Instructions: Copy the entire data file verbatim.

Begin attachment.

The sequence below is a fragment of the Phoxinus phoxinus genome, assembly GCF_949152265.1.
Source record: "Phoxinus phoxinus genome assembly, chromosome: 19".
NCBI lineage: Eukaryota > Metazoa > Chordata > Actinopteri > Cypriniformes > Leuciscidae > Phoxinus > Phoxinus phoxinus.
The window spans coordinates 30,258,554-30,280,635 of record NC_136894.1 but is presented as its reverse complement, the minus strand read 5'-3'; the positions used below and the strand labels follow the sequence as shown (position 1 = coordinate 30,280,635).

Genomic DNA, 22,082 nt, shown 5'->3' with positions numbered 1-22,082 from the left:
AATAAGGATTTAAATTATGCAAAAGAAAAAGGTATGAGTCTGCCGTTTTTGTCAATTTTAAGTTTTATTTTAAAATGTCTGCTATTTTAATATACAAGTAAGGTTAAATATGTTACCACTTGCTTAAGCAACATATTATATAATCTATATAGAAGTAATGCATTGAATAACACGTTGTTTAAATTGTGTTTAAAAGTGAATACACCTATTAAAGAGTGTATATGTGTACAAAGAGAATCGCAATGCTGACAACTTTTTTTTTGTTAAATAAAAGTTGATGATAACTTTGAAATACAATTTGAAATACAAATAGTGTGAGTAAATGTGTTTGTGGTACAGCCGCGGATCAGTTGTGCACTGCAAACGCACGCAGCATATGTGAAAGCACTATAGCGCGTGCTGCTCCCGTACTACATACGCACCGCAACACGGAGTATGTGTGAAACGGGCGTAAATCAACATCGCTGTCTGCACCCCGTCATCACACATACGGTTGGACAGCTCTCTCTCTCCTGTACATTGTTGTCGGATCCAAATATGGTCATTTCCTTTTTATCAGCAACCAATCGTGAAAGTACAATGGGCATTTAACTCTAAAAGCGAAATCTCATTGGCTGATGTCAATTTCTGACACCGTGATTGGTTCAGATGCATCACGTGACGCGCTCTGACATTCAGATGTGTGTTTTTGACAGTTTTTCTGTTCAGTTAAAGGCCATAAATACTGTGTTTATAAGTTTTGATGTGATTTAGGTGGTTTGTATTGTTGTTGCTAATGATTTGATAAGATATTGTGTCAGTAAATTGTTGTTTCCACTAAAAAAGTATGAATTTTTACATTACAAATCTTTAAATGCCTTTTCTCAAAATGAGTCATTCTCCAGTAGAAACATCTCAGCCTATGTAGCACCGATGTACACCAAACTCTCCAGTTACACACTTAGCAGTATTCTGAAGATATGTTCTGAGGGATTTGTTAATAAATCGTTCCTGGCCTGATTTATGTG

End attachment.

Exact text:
The sequence below is a fragment of the Phoxinus phoxinus genome, assembly GCF_949152265.1.
Source record: "Phoxinus phoxinus genome assembly, chromosome: 19".
NCBI lineage: Eukaryota > Metazoa > Chordata > Actinopteri > Cypriniformes > Leuciscidae > Phoxinus > Phoxinus phoxinus.
The window spans coordinates 30,258,554-30,280,635 of record NC_136894.1 but is presented as its reverse complement, the minus strand read 5'-3'; the positions used below and the strand labels follow the sequence as shown (position 1 = coordinate 30,280,635).

Genomic DNA, 22,082 nt, shown 5'->3' with positions numbered 1-22,082 from the left:
AATAAGGATTTAAATTATGCAAAAGAAAAAGGTATGAGTCTGCCGTTTTTGTCAATTTTAAGTTTTATTTTAAAATGTCTGCTATTTTAATATACAAGTAAGGTTAAATATGTTACCACTTGCTTAAGCAACATATTATATAATCTATATAGAAGTAATGCATTGAATAACACGTTGTTTAAATTGTGTTTAAAAGTGAATACACCTATTAAAGAGTGTATATGTGTACAAAGAGAATCGCAATGCTGACAACTTTTTTTTTGTTAAATAAAAGTTGATGATAACTTTGAAATACAATTTGAAATACAAATAGTGTGAGTAAATGTGTTTGTGGTACAGCCGCGGATCAGTTGTGCACTGCAAACGCACGCAGCATATGTGAAAGCACTATAGCGCGTGCTGCTCCCGTACTACATACGCACCGCAACACGGAGTATGTGTGAAACGGGCGTAAATCAACATCGCTGTCTGCACCCCGTCATCACACATACGGTTGGACAGCTCTCTCTCTCCTGTACATTGTTGTCGGATCCAAATATGGTCATTTCCTTTTTATCAGCAACCAATCGTGAAAGTACAATGGGCATTTAACTCTAAAAGCGAAATCTCATTGGCTGATGTCAATTTCTGACACCGTGATTGGTTCAGATGCATCACGTGACGCGCTCTGACATTCAGATGTGTGTTTTTGACAGTTTTTCTGTTCAGTTAAAGGCCATAAATACTGTGTTTATAAGTTTTGATGTGATTTAGGTGGTTTGTATTGTTGTTGCTAATGATTTGATAAGATATTGTGTCAGTAAATTGTTGTTTCCACTAAAAAAGTATGAATTTTTACATTACAAATCTTTAAATGCCTTTTCTCAAAATGAGTCATTCTCCAGTAGAAACATCTCAGCCTATGTAGCACCGATGTACACCAAACTCTCCAGTTACACACTTAGCAGTATTCTGAAGATATGTTCTGAGGGATTTGTTAATAAATCGTTCCTGGCCTGATTTATGTG